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November 22, 2022

New York to Schools: Evict the Indians

Nothing says “Happy Thanksgiving” like getting rid of the Native Americans.

Arguing that two decades is long enough for schools to keep Native American mascots and imagery, the state of New York has mandated that its schools and districts must drop these particular symbols by the end of the school year or face the possible forfeiture of state aid.

Whether districts contend that they’ve kept the symbols over the years because of strong community support or because their mascots and logos are respectful to Native Americans, the state’s Department of Education is no longer accepting excuses, according to a memo issued last week.

The controversy reached this point when the Cambridge Central School District was petitioned by a citizen in 2020 to address the fate of its “Indians” logo and mascot, which according to court documents dated from the 1950s. In June 2021, the district’s board of education voted to retire the “Indians” moniker, but weeks later, at the first board meeting that included newly elected members, the vote was made to rescind the previous board’s decision.

As Dillon Honyoust, one of those new board members and a member of the Onondaga Nation, stated in his court affidavit: “I … spoke with other Native Americans in the community, all of whom agreed with my sentiments that the District’s long-standing mascot and logo represents Native American strength, honor, (and) pride, just as it is a source of identity, strength, honor, and pride for students and alumni of the District. To me and many Native Americans in the Cambridge community, the ‘Indians’ nickname and logo has always been a positive symbol to portray the strength of Native American heritage.”

However, despite the community support for the name, the courts have not been kind to the school district. Its lawsuit against the state was dismissed in June of this year, although the district is still planning to appeal.

Political analyst Rick Moran sees through all the controversy, though. “The villains in this drama are the radical anti-traditionalists who never met a tradition they didn’t try to destroy,” he writes. “Native American activists see the mascots as a wedge issue that gets them publicity and sympathy from left-wing donors. Meanwhile, those communities who have taken pride in their Native American mascots and don’t see the need to change them are either going to have to obey the state department of education or go to court.” Remember, this had been suggested guidance for more than two decades, but the state never felt a need to act on it — until now.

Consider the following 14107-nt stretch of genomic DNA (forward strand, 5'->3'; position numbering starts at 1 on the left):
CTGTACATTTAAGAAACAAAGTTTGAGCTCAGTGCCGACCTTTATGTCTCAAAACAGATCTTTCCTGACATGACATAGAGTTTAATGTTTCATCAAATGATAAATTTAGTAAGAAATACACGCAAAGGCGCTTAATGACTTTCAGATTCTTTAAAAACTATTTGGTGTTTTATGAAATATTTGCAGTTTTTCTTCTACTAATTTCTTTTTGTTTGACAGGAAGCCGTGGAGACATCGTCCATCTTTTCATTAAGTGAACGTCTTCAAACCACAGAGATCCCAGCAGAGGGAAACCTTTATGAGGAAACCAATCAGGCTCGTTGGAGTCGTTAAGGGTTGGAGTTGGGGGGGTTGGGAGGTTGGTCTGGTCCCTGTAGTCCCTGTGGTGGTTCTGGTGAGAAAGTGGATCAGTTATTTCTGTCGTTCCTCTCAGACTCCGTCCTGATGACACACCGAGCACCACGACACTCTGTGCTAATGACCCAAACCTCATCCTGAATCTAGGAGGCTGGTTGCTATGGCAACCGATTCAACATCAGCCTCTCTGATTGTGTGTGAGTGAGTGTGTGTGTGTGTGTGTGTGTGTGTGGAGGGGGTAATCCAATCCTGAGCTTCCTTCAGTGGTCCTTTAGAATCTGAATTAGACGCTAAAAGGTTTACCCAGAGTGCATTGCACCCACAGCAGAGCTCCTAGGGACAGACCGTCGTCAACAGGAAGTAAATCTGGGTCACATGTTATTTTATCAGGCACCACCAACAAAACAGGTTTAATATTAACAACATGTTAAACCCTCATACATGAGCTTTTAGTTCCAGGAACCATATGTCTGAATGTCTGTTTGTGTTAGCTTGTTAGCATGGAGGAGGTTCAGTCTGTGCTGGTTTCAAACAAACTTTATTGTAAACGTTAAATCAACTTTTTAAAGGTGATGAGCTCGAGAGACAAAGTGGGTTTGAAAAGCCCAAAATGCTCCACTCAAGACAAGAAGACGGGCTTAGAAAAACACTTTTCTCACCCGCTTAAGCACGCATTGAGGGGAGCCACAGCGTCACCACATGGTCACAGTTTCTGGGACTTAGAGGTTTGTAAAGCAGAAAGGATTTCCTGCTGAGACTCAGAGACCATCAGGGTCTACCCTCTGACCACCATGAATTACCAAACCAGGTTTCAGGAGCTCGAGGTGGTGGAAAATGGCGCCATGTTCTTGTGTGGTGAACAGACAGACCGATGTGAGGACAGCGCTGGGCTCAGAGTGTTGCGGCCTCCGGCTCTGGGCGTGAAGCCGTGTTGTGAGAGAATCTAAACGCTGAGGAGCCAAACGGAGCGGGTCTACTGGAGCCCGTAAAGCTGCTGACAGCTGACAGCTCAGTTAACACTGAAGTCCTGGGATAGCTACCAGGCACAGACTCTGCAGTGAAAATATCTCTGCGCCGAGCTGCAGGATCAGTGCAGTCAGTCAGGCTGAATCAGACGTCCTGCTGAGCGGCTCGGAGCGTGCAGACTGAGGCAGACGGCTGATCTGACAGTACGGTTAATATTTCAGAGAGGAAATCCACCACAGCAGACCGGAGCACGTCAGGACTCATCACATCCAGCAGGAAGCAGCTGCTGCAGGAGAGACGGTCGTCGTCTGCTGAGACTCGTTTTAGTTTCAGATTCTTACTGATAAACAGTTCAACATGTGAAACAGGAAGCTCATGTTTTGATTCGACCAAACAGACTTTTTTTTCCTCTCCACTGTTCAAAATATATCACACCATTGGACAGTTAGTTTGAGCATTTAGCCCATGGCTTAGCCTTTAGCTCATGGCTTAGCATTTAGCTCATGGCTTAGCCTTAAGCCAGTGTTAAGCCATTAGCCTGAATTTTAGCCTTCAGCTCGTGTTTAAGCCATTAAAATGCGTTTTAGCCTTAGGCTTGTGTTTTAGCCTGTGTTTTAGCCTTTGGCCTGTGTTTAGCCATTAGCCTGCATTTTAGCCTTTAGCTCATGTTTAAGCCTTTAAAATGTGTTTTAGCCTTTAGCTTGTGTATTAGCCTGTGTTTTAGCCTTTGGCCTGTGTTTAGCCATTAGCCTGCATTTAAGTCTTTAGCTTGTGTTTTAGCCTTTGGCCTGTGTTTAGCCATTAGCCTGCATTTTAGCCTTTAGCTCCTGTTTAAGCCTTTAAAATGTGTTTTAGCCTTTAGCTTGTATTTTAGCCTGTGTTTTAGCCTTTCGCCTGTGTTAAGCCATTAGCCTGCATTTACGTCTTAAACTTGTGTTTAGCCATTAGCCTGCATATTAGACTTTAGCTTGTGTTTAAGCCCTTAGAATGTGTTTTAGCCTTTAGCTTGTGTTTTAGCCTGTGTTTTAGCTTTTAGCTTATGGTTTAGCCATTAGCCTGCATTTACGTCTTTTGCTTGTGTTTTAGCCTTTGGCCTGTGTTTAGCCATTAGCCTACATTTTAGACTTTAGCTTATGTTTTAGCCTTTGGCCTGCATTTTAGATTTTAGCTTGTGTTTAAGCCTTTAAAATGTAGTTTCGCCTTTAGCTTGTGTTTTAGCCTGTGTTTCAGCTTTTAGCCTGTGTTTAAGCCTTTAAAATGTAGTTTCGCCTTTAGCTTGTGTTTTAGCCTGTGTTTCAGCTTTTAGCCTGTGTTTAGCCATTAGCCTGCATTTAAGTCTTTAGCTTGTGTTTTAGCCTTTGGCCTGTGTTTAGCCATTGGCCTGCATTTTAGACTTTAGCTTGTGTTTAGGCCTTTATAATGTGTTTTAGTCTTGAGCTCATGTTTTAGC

Over the last few decades, we’ve seen countless high schools and colleges move away from Native American mascots and imagery, with that ripple effect finally reaching the professional ranks. There, the National Football League’s Washington Redskins dropped that name after 80-plus years to become the Commanders, and Cleveland’s Major League Baseball team switched this past season to become the Guardians after 106 seasons as the Indians. But in soothing the hurt feelings of a few activists, these professional teams antagonized and alienated a fanbase that was passionate about the old name and the “identity, strength, honor, and pride” the name evoked. (For now, MLB’s Atlanta Braves and the NFL’s Kansas City Chiefs have largely held to their names and imagery, despite calls for both to follow suit.)

In this case, though, the threat of withdrawing state aid is a significant stick to Cambridge and the few dozen other school districts that have held onto their politically incorrect names and logos. Even as we celebrate the week of Thanksgiving with its rich history of Pilgrims and Native Americans, the state of New York is trying to cancel the Indians instead of allowing local schools to honor them. And once the Native American imagery is cleansed, can other names deemed offensive to some — such as the Patriots or Warriors or Fighting Irish — be far behind?

High school names and mascots are meant to inspire school spirit. This writer’s particular alma mater is the home of the Vikings, while others in our league are the Bulldogs, Panthers, Patriots, Locomotives, Bluestreaks, Tigers, Golden Bears … and Indians. In fact, that town itself was named for a local chief.

These schools tend to have decades of tradition involved in their names. It seems to us that the state should ignore the perpetually offended and instead allow the kids and their communities to continue to take pride in their teams and their mascots.

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